September 8, 2020
In the quest for business opportunities, areas of potential cooperation include high-tech accessories, tourism and, of course, oil.
The landmark Israeli-Emirati normalization deal has created palpable excitement in Israel over new economic opportunities. On the surface, the combination of Israel’s culture of entrepreneurship and the UAE’s immense oil resources feels like a match made in heaven.
Yet a deeper examination of economic data reveals that the mutual benefit of the accord is not as clear-cut as it seems. The Israeli and Emirati populations are roughly the same size. Their UAE’s GDP is larger overall, but Israel has the advantage on a per capita basis, and the UAE’s per capita GDP actually declined 6 percent in 2019. However, the UAE leads Israel in the realm of trade balance, with exports far exceeding imports. Israel has a negative trade balance. Other data points reinforce the initial impression that Israel and the UAE are more or less economic equals.
It is important to note that, contrary to popular opinion, the UAE is not an economic giant that has tremendous opportunities to offer to Israel. Nor will the nations’ nascent relationship be a one-way street, with Israel benefiting from the UAE and the UAE receiving little if anything in return from Israel. For economic ties to flourish, these questions remain: What does Israel have to sell to the UAE, and what does the UAE have to sell to Israel?
On the first count, the UAE imported almost $12 billion worth of diamonds in 2018 (the last year for which full numbers are available), an area where Israel has a comparative advantage over Abu Dhabi’s existing trade partners. Further, about 40 percent of the UAE’s imports come from the U.S., Japan, and Western Europe, whose exports are similar to Israel’s. Israel, on the other hand, cannot compete with the exports of China, India, and Vietnam, the UAE’s other major trade partners.
Aside from diamonds, the UAE’s leading imports are in computer and automotive technology as well avionics. Those are also the leading areas of Emirati exports. Like Israel, the UAE imports raw materials and components for these product categories, and then exports the finished products. Accordingly, the Israel-UAE economic relationship could develop more in the area of cooperation than direct trade. The Emiratis may be interested in purchasing Israeli high-tech accessories to add to their finished products.
A major economic benefit for Israel could be access to another source of oil. Currently, the Baku-Tbilisi-Ceyhan pipeline (connecting Azerbaijan, Georgia, and Turkey) provides Israel with 40 percent of its oil. The Jewish state’s other suppliers include Mexico, Norway, Angola, Egypt, the Kurds, Russia, and Kazakhstan. But a closer source of oil would benefit Israel; the UAE could play that role.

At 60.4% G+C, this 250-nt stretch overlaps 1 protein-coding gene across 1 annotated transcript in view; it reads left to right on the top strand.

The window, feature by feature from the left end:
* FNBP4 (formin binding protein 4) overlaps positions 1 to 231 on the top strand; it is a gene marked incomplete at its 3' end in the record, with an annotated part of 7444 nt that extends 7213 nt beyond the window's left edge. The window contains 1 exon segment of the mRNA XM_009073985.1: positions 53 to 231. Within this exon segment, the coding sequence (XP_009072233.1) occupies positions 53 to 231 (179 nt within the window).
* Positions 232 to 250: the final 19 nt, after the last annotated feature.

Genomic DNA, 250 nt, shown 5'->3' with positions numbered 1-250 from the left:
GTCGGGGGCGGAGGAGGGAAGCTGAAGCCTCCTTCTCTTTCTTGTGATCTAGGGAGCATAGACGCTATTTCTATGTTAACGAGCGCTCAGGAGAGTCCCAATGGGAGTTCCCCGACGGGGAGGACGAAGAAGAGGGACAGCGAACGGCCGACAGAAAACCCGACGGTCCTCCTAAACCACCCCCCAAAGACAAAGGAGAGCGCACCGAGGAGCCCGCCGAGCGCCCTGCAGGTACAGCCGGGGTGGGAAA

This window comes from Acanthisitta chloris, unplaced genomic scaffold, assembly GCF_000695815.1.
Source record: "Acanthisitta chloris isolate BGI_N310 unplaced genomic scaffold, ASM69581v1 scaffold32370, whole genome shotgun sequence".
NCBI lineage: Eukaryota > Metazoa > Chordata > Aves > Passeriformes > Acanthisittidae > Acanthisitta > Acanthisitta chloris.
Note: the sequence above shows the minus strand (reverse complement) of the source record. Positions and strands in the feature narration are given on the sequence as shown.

However, the Emirates may have other ideas. In an effort to diversify its economy away from the current dependence on oil, the UAE is trying to develop its tourism industry. The country projects tourism revenue of $85 billion by 2027. Given Israelis’ affection for overseas travel, tourists might become the major benefit Israel offers the Emirates.
At the same time, the Emirates may supply Israel with tourists of their own, as they come to visit for both commercial and religious purposes. Here again, the advantage may belong to Israel.
How many times can people visit a country like the UAE whose major attraction is its oil industry? How many people would visit such a country even once? Alternatively, Emirati travelers can easily find motivation to repeatedly visit Israel’s Muslim holy sites.
Another economic factor that could mutually benefit Israel and the UAE is the currency exchange rate. The Emirati dirham currently trades at $3.67, while the Israeli new shekel trades at $3.40. This relative parity in exchange rates bodes well for Israel-UAE trade.
What is relatively certain is that Israel and the UAE can count on the hunger of entrepreneurs in both countries. As diplomacy winds its way through the obvious obstacles, Israeli and Emirati entrepreneurs will not hesitate to pursue new business opportunities.
While the fallout of this diplomatic breakthrough is more complex than meets the eye, Israel should be cautiously optimistic about the economic benefit that it stands to gain from its new friend in the Middle East.ABOUT
Michael Humphries teaches marketing and management at the Jerusalem College of Technology and is deputy chairman of the Business Administration Department at Touro College Israel, where he teaches finance.